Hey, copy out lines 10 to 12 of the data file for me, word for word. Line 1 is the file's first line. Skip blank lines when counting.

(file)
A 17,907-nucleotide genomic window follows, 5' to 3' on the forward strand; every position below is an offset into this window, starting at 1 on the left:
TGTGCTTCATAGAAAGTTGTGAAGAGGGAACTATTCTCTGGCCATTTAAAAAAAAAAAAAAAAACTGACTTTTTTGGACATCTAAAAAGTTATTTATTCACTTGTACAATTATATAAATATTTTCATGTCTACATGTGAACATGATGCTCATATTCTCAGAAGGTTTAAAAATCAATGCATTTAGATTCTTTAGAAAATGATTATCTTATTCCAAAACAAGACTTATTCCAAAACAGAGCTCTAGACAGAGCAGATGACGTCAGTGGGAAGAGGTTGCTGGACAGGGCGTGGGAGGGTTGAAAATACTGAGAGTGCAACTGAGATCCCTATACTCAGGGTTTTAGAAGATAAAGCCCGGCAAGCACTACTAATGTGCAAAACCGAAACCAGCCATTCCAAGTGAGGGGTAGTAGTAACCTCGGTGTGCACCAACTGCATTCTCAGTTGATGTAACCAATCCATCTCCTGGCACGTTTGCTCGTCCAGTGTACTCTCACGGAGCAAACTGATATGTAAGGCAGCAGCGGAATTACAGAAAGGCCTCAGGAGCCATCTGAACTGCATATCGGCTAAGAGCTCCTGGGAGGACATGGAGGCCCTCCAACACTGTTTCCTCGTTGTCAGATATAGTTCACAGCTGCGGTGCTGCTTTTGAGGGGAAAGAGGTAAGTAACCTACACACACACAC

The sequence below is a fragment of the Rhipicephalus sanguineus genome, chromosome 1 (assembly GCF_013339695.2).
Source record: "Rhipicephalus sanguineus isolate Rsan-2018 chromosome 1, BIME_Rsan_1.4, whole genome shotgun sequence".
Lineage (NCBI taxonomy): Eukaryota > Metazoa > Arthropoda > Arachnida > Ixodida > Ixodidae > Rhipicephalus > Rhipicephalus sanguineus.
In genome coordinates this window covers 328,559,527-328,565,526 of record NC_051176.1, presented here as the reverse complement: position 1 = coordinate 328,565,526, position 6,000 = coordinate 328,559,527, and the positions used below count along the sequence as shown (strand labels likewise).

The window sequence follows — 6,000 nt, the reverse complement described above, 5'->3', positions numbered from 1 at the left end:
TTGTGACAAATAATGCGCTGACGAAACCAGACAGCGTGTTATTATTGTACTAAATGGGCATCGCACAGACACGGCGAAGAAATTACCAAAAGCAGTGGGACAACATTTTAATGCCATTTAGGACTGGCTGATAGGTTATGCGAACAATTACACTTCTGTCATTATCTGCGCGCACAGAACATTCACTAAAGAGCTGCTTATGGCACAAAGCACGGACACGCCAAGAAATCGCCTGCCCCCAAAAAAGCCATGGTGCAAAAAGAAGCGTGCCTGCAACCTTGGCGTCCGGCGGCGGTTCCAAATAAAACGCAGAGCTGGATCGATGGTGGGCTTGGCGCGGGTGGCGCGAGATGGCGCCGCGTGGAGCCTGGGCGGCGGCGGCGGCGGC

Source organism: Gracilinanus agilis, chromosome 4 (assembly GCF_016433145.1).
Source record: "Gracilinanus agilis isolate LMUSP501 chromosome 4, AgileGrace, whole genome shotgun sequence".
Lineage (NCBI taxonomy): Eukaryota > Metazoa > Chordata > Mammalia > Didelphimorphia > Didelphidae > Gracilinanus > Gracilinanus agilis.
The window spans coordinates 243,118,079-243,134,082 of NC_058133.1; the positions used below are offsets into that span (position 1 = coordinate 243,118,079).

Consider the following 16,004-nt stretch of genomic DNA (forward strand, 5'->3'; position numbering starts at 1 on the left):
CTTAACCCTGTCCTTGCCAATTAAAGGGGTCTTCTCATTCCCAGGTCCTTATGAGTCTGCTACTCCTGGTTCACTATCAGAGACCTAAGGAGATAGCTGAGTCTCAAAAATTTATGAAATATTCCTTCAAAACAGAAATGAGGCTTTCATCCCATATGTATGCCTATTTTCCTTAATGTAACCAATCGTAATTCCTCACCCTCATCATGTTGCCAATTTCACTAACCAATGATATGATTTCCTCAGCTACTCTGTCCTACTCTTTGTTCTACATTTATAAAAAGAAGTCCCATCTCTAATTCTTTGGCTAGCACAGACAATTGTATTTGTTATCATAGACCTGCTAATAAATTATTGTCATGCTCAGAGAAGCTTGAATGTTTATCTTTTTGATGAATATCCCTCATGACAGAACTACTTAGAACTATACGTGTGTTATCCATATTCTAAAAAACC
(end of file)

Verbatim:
Source record: "Gracilinanus agilis isolate LMUSP501 chromosome 4, AgileGrace, whole genome shotgun sequence".
Lineage (NCBI taxonomy): Eukaryota > Metazoa > Chordata > Mammalia > Didelphimorphia > Didelphidae > Gracilinanus > Gracilinanus agilis.
The window spans coordinates 243,118,079-243,134,082 of NC_058133.1; the positions used below are offsets into that span (position 1 = coordinate 243,118,079).